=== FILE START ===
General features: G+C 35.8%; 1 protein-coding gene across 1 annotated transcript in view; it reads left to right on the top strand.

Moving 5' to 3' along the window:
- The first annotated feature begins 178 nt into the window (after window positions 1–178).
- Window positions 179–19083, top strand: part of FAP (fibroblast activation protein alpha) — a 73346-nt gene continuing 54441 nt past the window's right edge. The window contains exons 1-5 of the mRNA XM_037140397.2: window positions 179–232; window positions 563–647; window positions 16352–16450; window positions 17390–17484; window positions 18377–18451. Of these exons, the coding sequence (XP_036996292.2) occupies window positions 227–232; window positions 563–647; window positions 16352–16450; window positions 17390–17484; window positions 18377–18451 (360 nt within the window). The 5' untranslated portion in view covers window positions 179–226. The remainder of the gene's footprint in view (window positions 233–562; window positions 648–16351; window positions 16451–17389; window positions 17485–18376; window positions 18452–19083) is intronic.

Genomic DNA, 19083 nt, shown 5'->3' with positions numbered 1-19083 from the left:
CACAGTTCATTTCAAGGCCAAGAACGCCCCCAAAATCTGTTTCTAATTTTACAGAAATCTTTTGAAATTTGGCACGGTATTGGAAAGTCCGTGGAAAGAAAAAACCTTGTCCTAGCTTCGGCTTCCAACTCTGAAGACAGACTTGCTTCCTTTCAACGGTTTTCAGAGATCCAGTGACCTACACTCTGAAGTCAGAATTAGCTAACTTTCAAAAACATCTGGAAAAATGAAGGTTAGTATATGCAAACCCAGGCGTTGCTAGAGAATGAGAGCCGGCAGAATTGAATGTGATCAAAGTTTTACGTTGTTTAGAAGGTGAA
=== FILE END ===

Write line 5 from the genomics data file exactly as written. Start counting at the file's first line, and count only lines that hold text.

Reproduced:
Genomic DNA, 19083 nt, shown 5'->3' with positions numbered 1-19083 from the left: